For Dan Aldeman, 66 — a Dubuque artist only three years in the making who works in copper scultping — Urban Sketchers has provided him another means to visualizing art and focusing on the makeup of his creations. It also has given him the confidence to sell his artwork and explore getting it into local galleries — things he admitted can be a challenge as a new artist.
“It’s not about knowing how to draw,” he said. “It’s about being able to share with this community. We all feed off of each other, and we push each other. Even being able to look back on our eraser marks helps tell our journey with art.”
Urban Sketchers also proved a respite for him amid COVID-19 restrictions. Aldeman rejoined the group for paint outs approximately five weeks ago after spending some time sheltering at home.
“For a lot of us in this age group, going out can be a little disconcerting right now,” he said. “What really brought me back was seeing Bibi return. I figured if it’s safe for her, I can start to feel safe, too. And I do. I feel free again. It’s been a joy.”
Henry Matthiessen, a photographer who relocated to Dubuque a year ago and who owns Stoned Art Studio on Central Avenue, said that Urban Sketchers has enabled him to connect with other area artists.
“I spend a lot of time in a studio by myself,” he said, a colorful image of Washington Square’s central gazebo coming to fruition on the page in front of him. “When you’re around other people who create, you get that uplifting ‘juju’ vibe. Plus, I can apply a lot of what I do with painting to my photography.”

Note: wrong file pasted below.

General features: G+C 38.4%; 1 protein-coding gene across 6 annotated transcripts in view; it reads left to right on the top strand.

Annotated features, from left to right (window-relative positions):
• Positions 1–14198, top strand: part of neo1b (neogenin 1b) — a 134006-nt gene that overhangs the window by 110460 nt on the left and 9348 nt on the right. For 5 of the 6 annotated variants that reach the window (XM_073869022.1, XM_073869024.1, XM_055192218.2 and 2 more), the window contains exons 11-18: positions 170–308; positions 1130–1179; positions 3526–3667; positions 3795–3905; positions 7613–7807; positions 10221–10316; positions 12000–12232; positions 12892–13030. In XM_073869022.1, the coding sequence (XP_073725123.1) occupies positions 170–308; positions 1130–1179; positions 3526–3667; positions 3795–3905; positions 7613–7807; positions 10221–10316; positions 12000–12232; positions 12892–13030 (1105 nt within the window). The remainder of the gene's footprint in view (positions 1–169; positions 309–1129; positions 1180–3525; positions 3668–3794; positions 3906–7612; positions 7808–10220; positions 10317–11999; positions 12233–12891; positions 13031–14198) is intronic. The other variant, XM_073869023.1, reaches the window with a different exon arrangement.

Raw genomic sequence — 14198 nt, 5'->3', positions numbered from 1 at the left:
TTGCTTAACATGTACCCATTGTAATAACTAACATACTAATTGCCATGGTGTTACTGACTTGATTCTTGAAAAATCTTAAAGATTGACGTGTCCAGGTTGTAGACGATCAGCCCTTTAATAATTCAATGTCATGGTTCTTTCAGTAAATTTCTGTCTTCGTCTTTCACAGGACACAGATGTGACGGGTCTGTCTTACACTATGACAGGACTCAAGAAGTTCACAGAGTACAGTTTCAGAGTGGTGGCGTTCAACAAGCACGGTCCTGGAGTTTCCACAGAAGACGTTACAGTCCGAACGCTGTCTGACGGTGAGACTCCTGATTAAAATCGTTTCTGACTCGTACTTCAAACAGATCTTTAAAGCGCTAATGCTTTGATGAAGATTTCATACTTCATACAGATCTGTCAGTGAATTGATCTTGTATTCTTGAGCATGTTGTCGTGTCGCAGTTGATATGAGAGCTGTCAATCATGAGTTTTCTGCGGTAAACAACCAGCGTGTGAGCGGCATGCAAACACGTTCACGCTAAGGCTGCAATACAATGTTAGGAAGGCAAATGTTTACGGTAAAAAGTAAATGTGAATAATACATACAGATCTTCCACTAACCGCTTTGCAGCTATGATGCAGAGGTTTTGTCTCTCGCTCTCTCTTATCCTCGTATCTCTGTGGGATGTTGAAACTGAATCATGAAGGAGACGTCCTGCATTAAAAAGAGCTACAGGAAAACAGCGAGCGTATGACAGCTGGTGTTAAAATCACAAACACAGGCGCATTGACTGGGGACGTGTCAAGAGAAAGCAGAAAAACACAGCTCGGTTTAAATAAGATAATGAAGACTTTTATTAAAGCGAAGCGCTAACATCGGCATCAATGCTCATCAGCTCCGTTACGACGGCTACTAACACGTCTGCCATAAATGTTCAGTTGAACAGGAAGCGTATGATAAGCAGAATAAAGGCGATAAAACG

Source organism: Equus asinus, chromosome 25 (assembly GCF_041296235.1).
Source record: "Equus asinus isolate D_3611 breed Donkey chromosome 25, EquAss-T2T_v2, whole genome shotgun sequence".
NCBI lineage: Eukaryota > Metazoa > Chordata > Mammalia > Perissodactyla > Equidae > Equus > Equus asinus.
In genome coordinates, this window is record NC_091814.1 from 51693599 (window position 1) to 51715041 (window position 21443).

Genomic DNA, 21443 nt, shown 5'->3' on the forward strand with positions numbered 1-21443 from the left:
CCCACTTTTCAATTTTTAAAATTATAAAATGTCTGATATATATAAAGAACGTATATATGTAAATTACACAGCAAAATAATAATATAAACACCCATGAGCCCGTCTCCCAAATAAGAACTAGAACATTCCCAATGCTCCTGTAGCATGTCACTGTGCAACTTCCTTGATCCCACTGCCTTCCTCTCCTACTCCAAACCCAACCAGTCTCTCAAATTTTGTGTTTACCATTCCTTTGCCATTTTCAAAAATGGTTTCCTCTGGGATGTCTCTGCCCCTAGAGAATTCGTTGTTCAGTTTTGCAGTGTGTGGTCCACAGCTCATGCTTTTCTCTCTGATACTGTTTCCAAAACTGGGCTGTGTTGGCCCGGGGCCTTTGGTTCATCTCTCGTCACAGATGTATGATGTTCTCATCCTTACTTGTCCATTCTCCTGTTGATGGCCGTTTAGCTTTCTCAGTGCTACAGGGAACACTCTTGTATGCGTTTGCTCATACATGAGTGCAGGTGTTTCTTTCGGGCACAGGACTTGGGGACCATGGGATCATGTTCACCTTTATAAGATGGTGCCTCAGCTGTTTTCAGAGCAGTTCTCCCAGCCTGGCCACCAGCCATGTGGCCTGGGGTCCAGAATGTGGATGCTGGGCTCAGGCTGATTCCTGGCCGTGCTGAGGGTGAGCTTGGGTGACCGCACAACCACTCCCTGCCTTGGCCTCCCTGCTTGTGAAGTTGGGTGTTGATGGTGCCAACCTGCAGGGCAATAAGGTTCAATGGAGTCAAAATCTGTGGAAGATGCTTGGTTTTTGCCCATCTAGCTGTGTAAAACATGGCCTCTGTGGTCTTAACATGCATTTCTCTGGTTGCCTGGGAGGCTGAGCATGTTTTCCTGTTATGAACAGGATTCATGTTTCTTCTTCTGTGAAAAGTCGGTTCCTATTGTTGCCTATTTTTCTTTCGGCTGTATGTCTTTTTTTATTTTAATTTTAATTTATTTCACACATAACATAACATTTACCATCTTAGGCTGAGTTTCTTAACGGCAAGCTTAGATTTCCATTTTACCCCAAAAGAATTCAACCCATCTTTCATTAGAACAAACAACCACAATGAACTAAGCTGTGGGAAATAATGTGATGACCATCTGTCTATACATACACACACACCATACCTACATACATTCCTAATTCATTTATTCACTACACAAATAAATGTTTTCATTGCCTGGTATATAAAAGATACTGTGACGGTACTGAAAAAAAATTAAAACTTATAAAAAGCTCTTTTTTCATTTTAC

Bob Felderman, another Dubuque photographer who owns General Bob Photography, said opportunities to “doodle” in Urban Sketchers have helped him to work through his PTSD from his time in the military. It, too, gave him an outlet during COVID-19, as he remained cautious due to his health and the health of his 85-year-old father.
“I always liked doodling,” he said. “It helps me to relax, and it’s just fun. It’s a good group of people. And with COVID, we’re outdoors and can remain spread out.”
Mary Jo Pancratz and longtime friend Pat McCullough, both of Dubuque, sat together drawing with Urban Sketchers during a recent Wednesday gathering.
“It helps keep me motivated,” said Pancratz, a former art instructor for Hillcrest Family Services. “The friendships are the best part. You meet people you might have never met.”
“Nobody judges,” she said. “Everybody encourages everyone else. It’s very relaxing, and there’s a camaraderie. It’s just so nice to get outside like this and do our own thing after being cooped up in a building.”
The community fostered within Urban Sketchers is just the tip of the iceberg for Burke, who envisions an arts center that could help extend the reach of local art to those under-served throughout the area.
“We saw this great sense of community with the Solidarity mural, where the community was invited to come down to help paint,” Burke said, citing the recent public art display adorning Five Flags Center as an example. “It’s so important to the arts that the community has an opportunity to be involved.”